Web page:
-- Abraham Lincoln
Every parent owes it to his or her child to examine the quality of the education being delivered by a school -- whether public or private. An Aug. 18 Wall Street Journal article warned: "New data show that fewer than 25 percent of 2010 graduates who took the ACT college-entrance exam possessed the academic skills necessary to pass entry-level courses. The results raise questions about how well the nation's high schools are preparing students for college."
At Augusta Prep, our mission is to provide a college preparatory education of the very highest quality. This spring, I surveyed the Class of 2006 to see how well Augusta Prep prepared them for college.
FIRST, IT SHOULD be noted that 100 percent of the class attended a four-year college or university, and that every member of the class completed the survey. The findings are astounding, and speak directly to the quality of a Prep education:
- 100 percent of the Augusta Prep Class of 2006 will graduate from a four-year college or university.
- 70 percent of the class graduated from college in four years or less.
- 94 percent of the class has graduated or will graduate in five years or less.
By contrast, the national four-year college graduation rate was only 36 percent (private, 51 percent; public, 29 percent), according to a 2010 longitudinal study by the National Center for Education Statistics.
- The cumulative college grade-point average for Augusta Prep's Class of 2006 was 3.4.
- 84 percent of the class graduated with a GPA equal to or above 3.0.
- 42 percent of the class graduated with a GPA equal to or above 3.5.
According to a 2010 Teachers College Record article, the average college GPA is 2.8.
- 40 percent of the Augusta Prep Class of 2006 graduated from college with academic honors.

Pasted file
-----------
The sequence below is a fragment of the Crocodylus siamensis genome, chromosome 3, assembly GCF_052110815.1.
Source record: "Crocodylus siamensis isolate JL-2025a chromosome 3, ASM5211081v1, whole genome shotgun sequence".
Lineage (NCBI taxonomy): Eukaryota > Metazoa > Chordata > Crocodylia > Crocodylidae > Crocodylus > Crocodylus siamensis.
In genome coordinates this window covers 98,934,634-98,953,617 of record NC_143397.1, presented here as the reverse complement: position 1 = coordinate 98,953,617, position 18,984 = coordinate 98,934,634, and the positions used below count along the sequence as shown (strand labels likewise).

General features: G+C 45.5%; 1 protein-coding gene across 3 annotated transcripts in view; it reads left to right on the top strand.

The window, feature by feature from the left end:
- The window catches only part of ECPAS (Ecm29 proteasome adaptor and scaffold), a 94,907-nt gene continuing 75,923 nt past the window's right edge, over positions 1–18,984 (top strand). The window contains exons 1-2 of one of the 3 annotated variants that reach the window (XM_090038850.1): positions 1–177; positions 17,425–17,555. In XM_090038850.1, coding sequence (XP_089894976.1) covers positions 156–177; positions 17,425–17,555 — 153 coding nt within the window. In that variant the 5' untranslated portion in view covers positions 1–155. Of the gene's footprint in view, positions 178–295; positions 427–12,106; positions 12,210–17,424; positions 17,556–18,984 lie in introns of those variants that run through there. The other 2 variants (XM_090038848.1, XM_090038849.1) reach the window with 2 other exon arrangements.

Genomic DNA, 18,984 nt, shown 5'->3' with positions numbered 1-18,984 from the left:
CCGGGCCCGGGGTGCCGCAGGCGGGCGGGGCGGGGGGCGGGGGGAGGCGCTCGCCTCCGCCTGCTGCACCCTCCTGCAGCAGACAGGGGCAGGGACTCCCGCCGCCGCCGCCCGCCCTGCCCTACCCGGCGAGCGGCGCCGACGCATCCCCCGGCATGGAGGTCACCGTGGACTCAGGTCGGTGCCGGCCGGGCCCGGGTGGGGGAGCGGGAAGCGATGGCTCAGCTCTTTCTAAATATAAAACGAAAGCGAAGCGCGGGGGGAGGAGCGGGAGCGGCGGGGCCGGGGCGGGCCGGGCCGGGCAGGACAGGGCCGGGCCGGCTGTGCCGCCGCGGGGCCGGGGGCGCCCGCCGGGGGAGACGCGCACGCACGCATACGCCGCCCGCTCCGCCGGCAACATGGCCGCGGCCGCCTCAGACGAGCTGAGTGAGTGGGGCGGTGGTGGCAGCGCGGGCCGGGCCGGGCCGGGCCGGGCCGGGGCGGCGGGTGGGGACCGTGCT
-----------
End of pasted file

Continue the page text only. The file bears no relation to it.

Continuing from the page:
- 28 percent graduated with honors, high honors, and/or Phi Beta Kappa honors.
- 33 percent graduated cum laude (2 percent), magna cum laude (19 percent) or summa cum laude (12 percent)
The most common majors for Augusta Prep Class of 2006 were:
- biology or chemistry -- 20 percent;
- Spanish and/or international affairs -- 20 percent;
- finance -- 10 percent.
The most common future plans for the Augusta Prep Class of 2006 include:
- medical school -- 23 percent;
- master's degree or research -- 18 percent;
- law school -- 15 percent.
These findings reinforce a critically important fact: According to a longitudinal study completed by the National Center for Education Statistics, success in college correlates most directly with the rigor of one's high school curriculum, not SAT scores.
STUDENTS MAY NOT want to be challenged academically, but they need to be. To the degree that you can, all parents should ensure that their children are being challenged at every stage of their education.
As British zoologist Jane Goodall aptly noted, "If you really want something, and really work hard, and take advantage of opportunities, and never give up, you will find a way."
(The writer is head of school for Augusta Preparatory Day School.)